How Challenging Should My ‘Meaningful Challenge’ Be?

by on August 22nd, 2017

“A meaningful challenge I faced? I guess that would be the time Bill and Melinda Gates sent me to Africa to cure malaria. It was a huge task, and we haven’t conquered malaria yet, but having done parasitology research since middle school certainly helped me … ”

It’s impossible to apply for an MBA without coming across an application essay question that asks you to reflect on a challenge you faced and how it shaped you. It’s a question that often leaves MBA applicants scratching their heads and thinking that maybe the question itself is one of the biggest challenges they’ve faced!

Here’s the advice I give my MBA clients:

It’s Not Just About Your Accomplishments

The admissions team really does want to know about your challenges, not just your accomplishments. So don’t be obsessed with loading this part of your application with references to your credentials, the hot shots you know, or the significant milestones you’ve reached in your career or education.

It’s tempting to think that getting into an MBA program is about “having the biggest house on the block”—the most dazzling achievements that sparkle in every sentence of the application. It’s true that your accomplishments matter. But when sorting through a stack of applications where everyone is stunningly talented, what matters to admissions officers is whether you are a good fit for the program. That means they need to get to know you. Spending time telling the story of an authentic challenge you faced gives you the opportunity to make a connection.

It Doesn’t Have to Be Huge

So no, you don’t have to have been commissioned by the Bill and Melinda Gates Foundation to cure malaria. The challenge could be realizing what a new leadership position required of you and using every ounce of your being to meet those requirements. It could involve changing the way a task has “always been done” to make it more valuable to your organization and customers. It could be a matter of navigating cross-cultural challenges or reaching a breakthrough as you manage a difficult employee.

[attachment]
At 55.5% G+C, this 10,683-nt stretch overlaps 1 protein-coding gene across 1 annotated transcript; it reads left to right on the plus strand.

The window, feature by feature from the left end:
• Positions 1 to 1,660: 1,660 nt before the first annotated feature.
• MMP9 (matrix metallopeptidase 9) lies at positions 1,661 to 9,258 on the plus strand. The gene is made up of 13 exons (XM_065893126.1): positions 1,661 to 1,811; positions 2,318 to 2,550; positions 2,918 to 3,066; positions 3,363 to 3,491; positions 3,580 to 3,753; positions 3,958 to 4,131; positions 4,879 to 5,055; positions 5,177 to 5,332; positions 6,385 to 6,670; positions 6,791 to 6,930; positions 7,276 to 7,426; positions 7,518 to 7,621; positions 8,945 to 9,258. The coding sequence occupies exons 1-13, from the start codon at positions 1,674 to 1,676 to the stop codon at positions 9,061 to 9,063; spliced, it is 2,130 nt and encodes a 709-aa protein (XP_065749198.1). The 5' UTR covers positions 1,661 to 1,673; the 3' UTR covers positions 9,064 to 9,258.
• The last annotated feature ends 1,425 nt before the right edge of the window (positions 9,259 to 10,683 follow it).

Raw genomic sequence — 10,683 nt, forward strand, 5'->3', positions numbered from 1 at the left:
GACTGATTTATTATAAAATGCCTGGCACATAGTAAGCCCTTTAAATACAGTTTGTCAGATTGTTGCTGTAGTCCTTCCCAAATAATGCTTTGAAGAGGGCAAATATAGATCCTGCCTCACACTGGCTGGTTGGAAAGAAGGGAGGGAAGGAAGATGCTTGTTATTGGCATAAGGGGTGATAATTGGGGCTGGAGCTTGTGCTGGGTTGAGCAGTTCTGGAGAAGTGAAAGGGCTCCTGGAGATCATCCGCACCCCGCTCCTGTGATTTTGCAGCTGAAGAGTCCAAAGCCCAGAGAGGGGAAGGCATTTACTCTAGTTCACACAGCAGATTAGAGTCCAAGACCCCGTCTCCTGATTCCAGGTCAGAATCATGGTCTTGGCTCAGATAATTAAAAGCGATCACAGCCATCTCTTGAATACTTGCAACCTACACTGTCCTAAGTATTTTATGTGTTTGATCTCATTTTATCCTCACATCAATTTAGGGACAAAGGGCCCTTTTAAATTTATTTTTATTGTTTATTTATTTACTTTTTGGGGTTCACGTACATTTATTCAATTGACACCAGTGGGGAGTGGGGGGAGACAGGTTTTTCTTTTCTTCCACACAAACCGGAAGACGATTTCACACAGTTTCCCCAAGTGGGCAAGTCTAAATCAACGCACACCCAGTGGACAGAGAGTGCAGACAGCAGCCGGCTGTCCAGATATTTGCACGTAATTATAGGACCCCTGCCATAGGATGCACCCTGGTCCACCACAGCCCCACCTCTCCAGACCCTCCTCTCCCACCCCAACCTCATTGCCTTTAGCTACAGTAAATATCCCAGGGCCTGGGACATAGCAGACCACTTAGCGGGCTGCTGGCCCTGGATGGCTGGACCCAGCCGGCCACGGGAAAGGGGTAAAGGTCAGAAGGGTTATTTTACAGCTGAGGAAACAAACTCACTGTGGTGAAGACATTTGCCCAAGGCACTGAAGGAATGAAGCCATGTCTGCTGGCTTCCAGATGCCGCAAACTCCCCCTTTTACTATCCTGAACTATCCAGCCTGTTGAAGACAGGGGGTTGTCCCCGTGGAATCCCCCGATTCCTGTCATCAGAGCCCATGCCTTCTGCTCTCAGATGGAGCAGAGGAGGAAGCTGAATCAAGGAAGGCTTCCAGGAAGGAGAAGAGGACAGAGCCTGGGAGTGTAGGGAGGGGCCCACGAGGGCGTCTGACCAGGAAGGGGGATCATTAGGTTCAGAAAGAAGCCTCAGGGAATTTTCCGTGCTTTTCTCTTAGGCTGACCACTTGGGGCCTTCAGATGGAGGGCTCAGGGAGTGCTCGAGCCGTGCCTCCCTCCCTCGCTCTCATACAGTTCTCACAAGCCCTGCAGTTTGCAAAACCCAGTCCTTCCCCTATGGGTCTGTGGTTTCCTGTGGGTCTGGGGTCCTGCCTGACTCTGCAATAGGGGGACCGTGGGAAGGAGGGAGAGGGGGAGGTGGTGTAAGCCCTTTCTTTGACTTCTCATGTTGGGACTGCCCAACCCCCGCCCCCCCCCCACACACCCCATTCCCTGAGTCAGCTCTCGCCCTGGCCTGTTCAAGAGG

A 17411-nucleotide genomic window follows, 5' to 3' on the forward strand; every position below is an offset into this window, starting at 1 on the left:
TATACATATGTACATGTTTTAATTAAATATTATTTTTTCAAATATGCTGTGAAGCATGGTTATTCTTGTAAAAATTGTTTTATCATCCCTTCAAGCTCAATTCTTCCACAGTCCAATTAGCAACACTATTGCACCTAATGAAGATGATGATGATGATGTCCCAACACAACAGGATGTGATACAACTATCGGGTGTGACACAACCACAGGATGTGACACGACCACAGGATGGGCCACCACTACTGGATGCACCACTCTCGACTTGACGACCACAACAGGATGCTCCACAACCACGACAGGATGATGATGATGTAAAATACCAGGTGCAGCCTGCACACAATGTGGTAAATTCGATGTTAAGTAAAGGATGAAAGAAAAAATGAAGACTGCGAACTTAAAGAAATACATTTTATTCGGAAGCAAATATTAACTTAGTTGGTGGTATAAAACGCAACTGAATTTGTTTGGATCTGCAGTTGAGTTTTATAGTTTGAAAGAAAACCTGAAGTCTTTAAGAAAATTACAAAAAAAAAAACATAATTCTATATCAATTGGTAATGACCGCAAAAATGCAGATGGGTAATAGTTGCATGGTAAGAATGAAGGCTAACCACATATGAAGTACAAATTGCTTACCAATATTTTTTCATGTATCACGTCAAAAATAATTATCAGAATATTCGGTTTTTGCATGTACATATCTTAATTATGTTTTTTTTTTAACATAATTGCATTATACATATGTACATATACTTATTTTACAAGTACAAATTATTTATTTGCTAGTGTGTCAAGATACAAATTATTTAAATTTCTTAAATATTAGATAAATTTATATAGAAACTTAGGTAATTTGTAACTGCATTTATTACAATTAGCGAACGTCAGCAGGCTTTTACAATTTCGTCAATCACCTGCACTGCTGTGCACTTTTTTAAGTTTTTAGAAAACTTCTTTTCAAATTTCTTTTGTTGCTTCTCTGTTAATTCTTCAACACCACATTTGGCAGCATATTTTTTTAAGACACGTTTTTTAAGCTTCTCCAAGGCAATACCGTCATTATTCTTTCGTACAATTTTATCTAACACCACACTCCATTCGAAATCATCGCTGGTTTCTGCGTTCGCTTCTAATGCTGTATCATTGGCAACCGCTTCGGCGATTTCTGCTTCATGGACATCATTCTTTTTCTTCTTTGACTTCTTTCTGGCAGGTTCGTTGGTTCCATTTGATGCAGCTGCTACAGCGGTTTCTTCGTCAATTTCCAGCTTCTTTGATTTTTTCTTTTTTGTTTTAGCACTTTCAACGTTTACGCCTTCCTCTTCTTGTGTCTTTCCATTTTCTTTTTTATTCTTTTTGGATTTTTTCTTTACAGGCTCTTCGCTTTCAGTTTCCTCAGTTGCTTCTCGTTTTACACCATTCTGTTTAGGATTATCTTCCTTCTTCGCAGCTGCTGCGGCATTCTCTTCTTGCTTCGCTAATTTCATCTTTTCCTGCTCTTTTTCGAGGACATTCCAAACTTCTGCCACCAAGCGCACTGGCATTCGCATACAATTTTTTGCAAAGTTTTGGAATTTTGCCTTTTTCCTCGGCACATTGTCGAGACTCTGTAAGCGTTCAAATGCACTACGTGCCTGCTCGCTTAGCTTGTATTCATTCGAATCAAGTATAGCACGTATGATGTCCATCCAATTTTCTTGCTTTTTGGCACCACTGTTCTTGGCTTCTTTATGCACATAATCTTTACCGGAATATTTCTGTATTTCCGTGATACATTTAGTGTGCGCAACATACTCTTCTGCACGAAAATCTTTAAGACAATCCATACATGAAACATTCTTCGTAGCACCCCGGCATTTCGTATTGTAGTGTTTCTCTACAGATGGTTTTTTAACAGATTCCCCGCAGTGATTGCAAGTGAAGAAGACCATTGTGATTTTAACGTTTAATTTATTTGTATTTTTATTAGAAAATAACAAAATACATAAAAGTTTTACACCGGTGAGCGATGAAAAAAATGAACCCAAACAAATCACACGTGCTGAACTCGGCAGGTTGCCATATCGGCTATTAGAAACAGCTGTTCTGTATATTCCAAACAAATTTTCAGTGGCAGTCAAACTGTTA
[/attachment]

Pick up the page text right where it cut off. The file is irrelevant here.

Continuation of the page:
The challenge itself doesn’t have to be huge. What matters is that the Admissions Committee:

  • Believe that it was really difficult for you;
  • Understand how you’ve reflected on the difficulty and grown through it; and
  • See the underlying character or personal values that helped you overcome the challenge (this is especially important in the case of MIT Sloan and other schools that subscribe to a philosophy similar to Sloan)

It Should Tell a Story

One of the best things about the “meaningful challenge” question is that it is just begging you to tell a story! Since you want to zoom in on one particular incident and illustrate your character and capacity to learn from adversity, you’ve got the perfect setup for a great narrative.

When it comes to crafting a great narrative, the Principal Elements of Storytelling will come to your rescue. These principal elements, which you can learn more about in my book Let the Story Do The Work, are the three-act structure many classic stories follow:

Act 1: Scene / Hook

Use the first few sentences of your story to create the scene:

  • Where are we?
  • When was this?
  • Who is our protagonist? (Of course, it’s you—but what was your role at the time? What should we know about you that would help us understand the story?)

As you develop the scene, plant the hook: what’s the challenge and what was at stake?

Act 2: Journey / Setback / New Challenge / Climax

This section is where we really get to see your character in action. You are on a journey to overcome this challenge. You face setbacks and new challenges. As the difficulties mount, you keep right on going.

Finally, the difficulties reach a climax. This could be the point where you have to make the toughest decision yet. Or it’s the point where someone tells you something you really needed to hear.

Act 3: Resolution / Takeaway

In this act, tell us how the difficulties reached a conclusion—one where you either triumphed or learned something valuable, or both.

All throughout these three acts, you don’t have to have solved a problem like world hunger. You just need a really well-crafted story that illustrates your strength of character in the face of serious setbacks. That’s what shows that you have what it takes to make it through the most arduous moments of an MBA program, and that’s what makes your application shine.

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